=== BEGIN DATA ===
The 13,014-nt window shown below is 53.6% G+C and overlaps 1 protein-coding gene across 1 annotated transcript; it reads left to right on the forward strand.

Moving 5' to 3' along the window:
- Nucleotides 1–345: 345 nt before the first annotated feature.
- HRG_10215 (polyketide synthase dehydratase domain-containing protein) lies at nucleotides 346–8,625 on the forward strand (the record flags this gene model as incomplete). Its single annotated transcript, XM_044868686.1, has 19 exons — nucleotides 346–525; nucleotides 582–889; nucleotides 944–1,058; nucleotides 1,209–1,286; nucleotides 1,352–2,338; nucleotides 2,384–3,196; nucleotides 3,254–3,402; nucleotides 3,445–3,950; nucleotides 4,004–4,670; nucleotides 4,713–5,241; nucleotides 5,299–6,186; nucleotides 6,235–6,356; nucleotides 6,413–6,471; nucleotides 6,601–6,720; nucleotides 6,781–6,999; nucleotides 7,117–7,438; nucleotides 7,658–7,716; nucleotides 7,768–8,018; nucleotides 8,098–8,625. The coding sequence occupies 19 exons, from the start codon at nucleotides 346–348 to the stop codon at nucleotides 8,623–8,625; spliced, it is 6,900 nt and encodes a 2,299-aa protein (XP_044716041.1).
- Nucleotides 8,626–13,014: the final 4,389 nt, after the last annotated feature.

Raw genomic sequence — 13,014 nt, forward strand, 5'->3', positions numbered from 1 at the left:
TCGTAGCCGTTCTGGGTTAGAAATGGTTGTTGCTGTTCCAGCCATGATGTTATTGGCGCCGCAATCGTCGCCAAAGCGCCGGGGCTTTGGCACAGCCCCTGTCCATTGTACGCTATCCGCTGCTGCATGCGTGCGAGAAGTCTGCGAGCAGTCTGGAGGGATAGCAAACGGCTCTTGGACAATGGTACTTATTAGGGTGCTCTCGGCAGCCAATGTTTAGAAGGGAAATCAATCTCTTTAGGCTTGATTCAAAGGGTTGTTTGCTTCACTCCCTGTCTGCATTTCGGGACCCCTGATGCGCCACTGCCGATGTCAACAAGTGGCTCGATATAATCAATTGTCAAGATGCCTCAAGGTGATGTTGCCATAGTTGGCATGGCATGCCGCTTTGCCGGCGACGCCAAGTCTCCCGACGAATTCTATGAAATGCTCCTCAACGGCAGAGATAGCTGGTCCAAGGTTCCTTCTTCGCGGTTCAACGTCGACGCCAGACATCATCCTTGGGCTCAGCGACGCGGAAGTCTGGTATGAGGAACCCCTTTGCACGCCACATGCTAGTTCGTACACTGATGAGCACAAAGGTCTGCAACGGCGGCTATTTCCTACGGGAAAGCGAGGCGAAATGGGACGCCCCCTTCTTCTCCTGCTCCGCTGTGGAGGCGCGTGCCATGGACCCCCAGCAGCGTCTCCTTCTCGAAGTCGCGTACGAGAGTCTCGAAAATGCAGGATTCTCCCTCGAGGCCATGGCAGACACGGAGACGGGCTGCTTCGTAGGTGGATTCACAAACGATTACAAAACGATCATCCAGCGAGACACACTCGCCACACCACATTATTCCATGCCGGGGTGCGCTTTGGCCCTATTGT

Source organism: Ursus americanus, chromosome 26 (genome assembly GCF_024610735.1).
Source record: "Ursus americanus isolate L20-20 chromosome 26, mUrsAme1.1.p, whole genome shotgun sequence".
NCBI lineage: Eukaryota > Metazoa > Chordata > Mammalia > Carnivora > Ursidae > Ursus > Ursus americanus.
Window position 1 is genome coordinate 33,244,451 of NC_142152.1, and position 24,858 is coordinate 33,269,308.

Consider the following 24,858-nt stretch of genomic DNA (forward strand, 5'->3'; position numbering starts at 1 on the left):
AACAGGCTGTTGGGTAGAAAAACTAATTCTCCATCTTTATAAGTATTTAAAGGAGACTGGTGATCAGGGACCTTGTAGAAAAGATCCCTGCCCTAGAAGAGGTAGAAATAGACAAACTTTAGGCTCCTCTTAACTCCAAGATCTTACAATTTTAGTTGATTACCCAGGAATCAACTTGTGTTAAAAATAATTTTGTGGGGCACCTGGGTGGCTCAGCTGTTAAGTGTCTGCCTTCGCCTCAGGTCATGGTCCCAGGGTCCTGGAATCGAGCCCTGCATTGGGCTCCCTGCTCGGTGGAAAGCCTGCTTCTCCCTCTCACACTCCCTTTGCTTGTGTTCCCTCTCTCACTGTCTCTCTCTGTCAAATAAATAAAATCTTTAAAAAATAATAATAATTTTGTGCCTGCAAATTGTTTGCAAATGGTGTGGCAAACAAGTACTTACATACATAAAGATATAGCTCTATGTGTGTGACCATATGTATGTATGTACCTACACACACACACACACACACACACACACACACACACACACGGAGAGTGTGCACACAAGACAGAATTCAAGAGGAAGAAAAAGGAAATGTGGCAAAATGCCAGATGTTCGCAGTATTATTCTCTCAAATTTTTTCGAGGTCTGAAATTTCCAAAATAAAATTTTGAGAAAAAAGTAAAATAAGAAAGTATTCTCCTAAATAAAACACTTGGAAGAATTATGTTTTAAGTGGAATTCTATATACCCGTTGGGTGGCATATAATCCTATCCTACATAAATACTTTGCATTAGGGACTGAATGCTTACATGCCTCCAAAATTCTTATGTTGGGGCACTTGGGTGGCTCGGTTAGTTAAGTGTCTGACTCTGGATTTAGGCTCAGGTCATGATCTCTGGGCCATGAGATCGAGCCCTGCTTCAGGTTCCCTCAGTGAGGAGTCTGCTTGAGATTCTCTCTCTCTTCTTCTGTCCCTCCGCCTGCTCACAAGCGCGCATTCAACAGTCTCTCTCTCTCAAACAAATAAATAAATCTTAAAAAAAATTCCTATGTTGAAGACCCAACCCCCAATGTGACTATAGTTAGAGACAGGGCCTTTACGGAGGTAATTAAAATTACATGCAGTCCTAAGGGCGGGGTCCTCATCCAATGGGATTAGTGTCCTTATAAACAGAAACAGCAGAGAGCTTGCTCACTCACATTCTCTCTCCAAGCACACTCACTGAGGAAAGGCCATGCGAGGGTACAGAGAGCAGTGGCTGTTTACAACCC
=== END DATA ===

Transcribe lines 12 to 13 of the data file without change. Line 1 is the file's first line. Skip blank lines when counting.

Consider the following 24,858-nt stretch of genomic DNA (forward strand, 5'->3'; position numbering starts at 1 on the left):
AACAGGCTGTTGGGTAGAAAAACTAATTCTCCATCTTTATAAGTATTTAAAGGAGACTGGTGATCAGGGACCTTGTAGAAAAGATCCCTGCCCTAGAAGAGGTAGAAATAGACAAACTTTAGGCTCCTCTTAACTCCAAGATCTTACAATTTTAGTTGATTACCCAGGAATCAACTTGTGTTAAAAATAATTTTGTGGGGCACCTGGGTGGCTCAGCTGTTAAGTGTCTGCCTTCGCCTCAGGTCATGGTCCCAGGGTCCTGGAATCGAGCCCTGCATTGGGCTCCCTGCTCGGTGGAAAGCCTGCTTCTCCCTCTCACACTCCCTTTGCTTGTGTTCCCTCTCTCACTGTCTCTCTCTGTCAAATAAATAAAATCTTTAAAAAATAATAATAATTTTGTGCCTGCAAATTGTTTGCAAATGGTGTGGCAAACAAGTACTTACATACATAAAGATATAGCTCTATGTGTGTGACCATATGTATGTATGTACCTACACACACACACACACACACACACACACACACACACACACGGAGAGTGTGCACACAAGACAGAATTCAAGAGGAAGAAAAAGGAAATGTGGCAAAATGCCAGATGTTCGCAGTATTATTCTCTCAAATTTTTTCGAGGTCTGAAATTTCCAAAATAAAATTTTGAGAAAAAAGTAAAATAAGAAAGTATTCTCCTAAATAAAACACTTGGAAGAATTATGTTTTAAGTGGAATTCTATATACCCGTTGGGTGGCATATAATCCTATCCTACATAAATACTTTGCATTAGGGACTGAATGCTTACATGCCTCCAAAATTCTTATGTTGGGGCACTTGGGTGGCTCGGTTAGTTAAGTGTCTGACTCTGGATTTAGGCTCAGGTCATGATCTCTGGGCCATGAGATCGAGCCCTGCTTCAGGTTCCCTCAGTGAGGAGTCTGCTTGAGATTCTCTCTCTCTTCTTCTGTCCCTCCGCCTGCTCACAAGCGCGCATTCAACAGTCTCTCTCTCTCAAACAAATAAATAAATCTTAAAAAAAATTCCTATGTTGAAGACCCAACCCCCAATGTGACTATAGTTAGAGACAGGGCCTTTACGGAGGTAATTAAAATTACATGCAGTCCTAAGGGCGGGGTCCTCATCCAATGGGATTAGTGTCCTTATAAACAGAAACAGCAGAGAGCTTGCTCACTCACATTCTCTCTCCAAGCACACTCACTGAGGAAAGGCCATGCGAGGGTACAGAGAGCAGTGGCTGTTTACAACCC